A retired lesbian cop goes to jail for “60 Days In”

What’s it like in one of the country’s most notorious jails? Out lesbian and retired cop Tami is about to find out. On A&E’s new docudrama 60 Days In, eight people go into the Clark County Jail for two months, each motivated by different factors. For Tami, who grew up in the foster system, she wants to find out what it’s like for the people she’s grown up alongside and the people she’s arrested once they’re taken in by the justice system and put away.


The individuals who are taking part in this social experiment vary in their stress levels before going in, but they go through very specific training so that they will survive inside. As a former policewoman, Tami is perhaps the most prepared. She’s spent a large part of her life dealing with criminals and knows how they talk and act, and perhaps more importantly, how they don’t talk and act. The last thing she wants to happen is that she’ll get made. Luckily she has her false identity and story down, and her butch bravado gives her a leg up with the other women.

Right away, Tami’s presence in the jail threatens cellmate Jennifer, who takes Tami’s shower shoes in an effort to push her buttons. While it might seem like a storyline right out of Orange is the New Black, these are real people and real situations with real consequences.

We spoke with Tami about how she got involved in the show and what she gleaned from the experience.

AfterEllen.com: How did the opportunity for this come to you, and what were your initial thoughts about participating?

Tami: I was contacted by one of the casting directors in regards to the show because of my background as a police officer. And believe it or not, when I heard about it, I adamantly refused. “This is not something I want to do.” Believe it or not! I know it sounds strange. But I sat on it for a week and the more I thought about it, the more I had some time to assess what in my life I needed to do to—that would help me be a positive participant for the show, and also how I could help the show. You know, I really wanted to go into this with such an open mind and walk away from it doing the best possible job that I could do.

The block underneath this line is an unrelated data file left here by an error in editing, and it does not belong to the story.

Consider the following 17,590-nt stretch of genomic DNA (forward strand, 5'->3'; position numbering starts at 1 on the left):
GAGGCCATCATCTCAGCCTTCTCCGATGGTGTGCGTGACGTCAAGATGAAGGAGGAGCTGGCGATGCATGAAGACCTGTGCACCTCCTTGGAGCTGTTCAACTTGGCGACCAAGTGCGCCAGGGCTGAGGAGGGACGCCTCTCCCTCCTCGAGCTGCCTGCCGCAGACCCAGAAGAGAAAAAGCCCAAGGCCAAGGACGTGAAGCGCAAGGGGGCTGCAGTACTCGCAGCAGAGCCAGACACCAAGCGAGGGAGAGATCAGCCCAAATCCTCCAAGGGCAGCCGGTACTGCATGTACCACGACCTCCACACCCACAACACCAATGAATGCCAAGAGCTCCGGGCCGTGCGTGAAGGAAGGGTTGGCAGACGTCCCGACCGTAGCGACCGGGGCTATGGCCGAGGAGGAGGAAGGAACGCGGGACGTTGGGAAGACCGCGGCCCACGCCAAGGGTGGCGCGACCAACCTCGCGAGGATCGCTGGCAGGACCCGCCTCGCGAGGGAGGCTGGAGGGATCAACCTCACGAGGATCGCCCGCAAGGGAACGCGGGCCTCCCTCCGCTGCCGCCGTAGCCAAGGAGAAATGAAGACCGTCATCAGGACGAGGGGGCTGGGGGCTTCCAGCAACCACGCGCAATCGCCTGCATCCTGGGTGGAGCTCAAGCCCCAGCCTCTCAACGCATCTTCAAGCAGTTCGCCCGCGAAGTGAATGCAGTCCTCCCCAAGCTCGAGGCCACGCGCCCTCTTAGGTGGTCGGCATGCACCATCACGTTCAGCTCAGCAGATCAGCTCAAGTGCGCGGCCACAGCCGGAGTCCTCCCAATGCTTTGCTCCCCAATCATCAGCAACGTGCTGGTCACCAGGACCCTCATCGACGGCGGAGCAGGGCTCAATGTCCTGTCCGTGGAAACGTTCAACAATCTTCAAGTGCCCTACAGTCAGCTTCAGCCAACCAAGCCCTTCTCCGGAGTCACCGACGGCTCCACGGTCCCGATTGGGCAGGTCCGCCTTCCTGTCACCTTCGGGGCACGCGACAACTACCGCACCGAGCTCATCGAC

AE: As a former cop, you obviously have a lot of training in going undercover, and we also see on the show that you get additional training before going inside. Was there anything else you did to prepare yourself?

Tami: I see a therapist here. It sounds strange to do, but we were concerned for me that there were gonna be some triggers in regards to my past history, but also there are things that on the job, as a police officer, that you take home with you at night. In 20 years time, you don’t sleep. You see horrible situations. Domestic violence; you see horrible situations with kids—young, young kids who never had a chance at life. And there were things—I said, “What are those possible scenarios that you are gonna face, and how are you going to combat those going in?” And also for me in my life, what is that I do to help myself relax in those situations? So a lot of mental preparation.


AE: We see that your wife isn’t the most thrilled about your doing this, but is supportive. How did she deal with this in the days leading up to your going in?

Tami: One of the biggest things I can totally commend her for is she never came right out and said, “Tami, I don’t want you to do this show.” I had so many questions I couldn’t answer for myself—things that had happened to me. Why did I go down this path? Why did I choose the life that I did? Why did I choose to go into law enforcement over taking the path that perhaps someone else would have—turned to drugs, turn to crimes, what have you. And she knew that I wanted to stay in this program to have those questions answered. So I think for her it was “Tami is going to come out,” if it was possible, a better person on the other side, and she really wanted that for me. She swallowed down so much, and I know it was difficult for her. There were a lot of tears in those last couple of days. And so many times where she looked at me and said, “I do not want you to go, but I cannot stop you. You’re gonna do what you want to do.” It was tough; it was really tough.